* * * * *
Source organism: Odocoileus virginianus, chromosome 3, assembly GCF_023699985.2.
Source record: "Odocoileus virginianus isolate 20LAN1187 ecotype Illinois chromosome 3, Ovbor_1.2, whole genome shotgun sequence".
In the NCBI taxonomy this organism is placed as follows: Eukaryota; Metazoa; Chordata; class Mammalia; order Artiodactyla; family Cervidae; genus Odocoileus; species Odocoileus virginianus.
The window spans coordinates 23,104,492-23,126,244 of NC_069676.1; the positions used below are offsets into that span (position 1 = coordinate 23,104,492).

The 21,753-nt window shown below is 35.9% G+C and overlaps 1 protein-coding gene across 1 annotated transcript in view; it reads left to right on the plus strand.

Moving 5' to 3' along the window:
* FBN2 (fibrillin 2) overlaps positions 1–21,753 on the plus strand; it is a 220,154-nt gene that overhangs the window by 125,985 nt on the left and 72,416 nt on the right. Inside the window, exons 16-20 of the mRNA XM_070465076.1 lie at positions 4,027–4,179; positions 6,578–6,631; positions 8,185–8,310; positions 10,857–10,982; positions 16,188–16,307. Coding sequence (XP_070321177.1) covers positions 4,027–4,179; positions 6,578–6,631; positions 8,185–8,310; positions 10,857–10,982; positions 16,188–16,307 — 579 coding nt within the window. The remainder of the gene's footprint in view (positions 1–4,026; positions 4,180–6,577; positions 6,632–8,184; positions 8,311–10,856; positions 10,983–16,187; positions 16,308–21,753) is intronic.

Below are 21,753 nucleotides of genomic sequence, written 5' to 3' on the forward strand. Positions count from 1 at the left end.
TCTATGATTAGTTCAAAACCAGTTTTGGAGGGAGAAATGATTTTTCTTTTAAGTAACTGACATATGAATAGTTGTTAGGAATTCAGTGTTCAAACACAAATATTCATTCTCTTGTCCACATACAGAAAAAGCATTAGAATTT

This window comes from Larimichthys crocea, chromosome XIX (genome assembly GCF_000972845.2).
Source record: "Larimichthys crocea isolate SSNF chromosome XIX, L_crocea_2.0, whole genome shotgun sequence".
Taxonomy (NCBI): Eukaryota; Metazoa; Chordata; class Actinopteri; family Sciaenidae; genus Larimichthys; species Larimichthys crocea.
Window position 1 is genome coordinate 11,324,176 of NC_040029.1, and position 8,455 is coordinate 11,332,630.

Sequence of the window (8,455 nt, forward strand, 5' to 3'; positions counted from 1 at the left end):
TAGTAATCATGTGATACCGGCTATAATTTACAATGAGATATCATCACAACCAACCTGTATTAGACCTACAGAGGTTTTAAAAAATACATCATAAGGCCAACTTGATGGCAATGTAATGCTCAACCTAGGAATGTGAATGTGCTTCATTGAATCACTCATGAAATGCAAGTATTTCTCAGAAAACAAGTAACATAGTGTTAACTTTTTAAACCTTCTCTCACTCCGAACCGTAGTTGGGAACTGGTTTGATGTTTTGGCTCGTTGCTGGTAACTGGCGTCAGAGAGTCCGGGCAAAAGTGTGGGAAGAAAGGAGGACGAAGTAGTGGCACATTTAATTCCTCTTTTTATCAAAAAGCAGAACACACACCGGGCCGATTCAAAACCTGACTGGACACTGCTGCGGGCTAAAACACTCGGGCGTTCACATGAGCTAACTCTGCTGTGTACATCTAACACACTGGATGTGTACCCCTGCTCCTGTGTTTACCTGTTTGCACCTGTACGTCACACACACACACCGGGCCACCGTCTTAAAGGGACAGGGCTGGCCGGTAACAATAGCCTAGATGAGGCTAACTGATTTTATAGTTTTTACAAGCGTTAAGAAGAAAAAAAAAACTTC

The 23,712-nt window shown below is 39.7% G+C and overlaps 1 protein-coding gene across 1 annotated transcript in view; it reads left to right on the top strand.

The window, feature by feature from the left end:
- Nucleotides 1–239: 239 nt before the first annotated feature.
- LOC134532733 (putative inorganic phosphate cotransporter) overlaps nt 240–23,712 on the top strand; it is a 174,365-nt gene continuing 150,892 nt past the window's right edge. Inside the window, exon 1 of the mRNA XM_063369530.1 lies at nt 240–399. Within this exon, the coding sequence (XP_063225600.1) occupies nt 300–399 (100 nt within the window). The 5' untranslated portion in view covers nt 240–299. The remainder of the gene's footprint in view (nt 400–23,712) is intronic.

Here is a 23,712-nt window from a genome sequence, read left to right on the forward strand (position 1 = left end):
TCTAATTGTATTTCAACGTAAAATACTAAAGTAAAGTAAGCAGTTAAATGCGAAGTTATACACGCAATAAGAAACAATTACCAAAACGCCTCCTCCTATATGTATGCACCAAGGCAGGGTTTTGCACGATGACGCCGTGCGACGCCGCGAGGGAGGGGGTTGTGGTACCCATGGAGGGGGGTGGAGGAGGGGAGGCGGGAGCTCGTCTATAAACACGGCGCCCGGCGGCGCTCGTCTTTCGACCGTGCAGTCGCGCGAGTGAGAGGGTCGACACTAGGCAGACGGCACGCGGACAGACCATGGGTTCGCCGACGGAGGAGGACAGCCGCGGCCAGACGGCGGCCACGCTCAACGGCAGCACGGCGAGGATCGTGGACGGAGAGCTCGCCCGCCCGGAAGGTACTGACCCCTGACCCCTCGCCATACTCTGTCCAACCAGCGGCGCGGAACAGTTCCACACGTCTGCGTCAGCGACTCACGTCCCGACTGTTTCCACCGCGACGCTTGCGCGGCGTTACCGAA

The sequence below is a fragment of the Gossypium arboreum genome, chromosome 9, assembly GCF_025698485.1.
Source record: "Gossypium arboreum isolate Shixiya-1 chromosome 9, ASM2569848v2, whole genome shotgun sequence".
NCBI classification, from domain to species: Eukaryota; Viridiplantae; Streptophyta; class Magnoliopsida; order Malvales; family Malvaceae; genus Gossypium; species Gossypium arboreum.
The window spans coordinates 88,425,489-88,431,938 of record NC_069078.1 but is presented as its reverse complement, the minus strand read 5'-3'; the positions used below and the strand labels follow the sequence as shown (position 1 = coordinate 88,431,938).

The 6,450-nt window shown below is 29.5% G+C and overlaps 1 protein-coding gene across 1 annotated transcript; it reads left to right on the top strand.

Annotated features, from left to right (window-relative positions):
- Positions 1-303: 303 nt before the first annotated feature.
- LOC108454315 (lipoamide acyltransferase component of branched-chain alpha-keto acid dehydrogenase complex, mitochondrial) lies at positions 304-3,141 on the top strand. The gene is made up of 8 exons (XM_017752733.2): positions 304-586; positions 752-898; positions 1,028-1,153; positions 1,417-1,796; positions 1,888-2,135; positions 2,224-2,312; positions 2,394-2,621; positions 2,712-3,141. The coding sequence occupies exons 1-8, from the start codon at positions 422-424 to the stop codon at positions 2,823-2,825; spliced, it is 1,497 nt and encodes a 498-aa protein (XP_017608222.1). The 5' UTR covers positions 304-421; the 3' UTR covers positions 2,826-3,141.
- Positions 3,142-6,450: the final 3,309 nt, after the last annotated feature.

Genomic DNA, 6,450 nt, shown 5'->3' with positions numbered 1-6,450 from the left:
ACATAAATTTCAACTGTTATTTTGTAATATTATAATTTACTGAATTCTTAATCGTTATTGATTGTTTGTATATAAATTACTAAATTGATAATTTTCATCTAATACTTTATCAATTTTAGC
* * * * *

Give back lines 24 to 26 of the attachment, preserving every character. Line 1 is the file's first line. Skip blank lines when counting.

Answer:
NCBI classification, from domain to species: Eukaryota; Viridiplantae; Streptophyta; class Magnoliopsida; order Malvales; family Malvaceae; genus Gossypium; species Gossypium arboreum.
The window spans coordinates 88,425,489-88,431,938 of record NC_069078.1 but is presented as its reverse complement, the minus strand read 5'-3'; the positions used below and the strand labels follow the sequence as shown (position 1 = coordinate 88,431,938).

The 6,450-nt window shown below is 29.5% G+C and overlaps 1 protein-coding gene across 1 annotated transcript; it reads left to right on the top strand.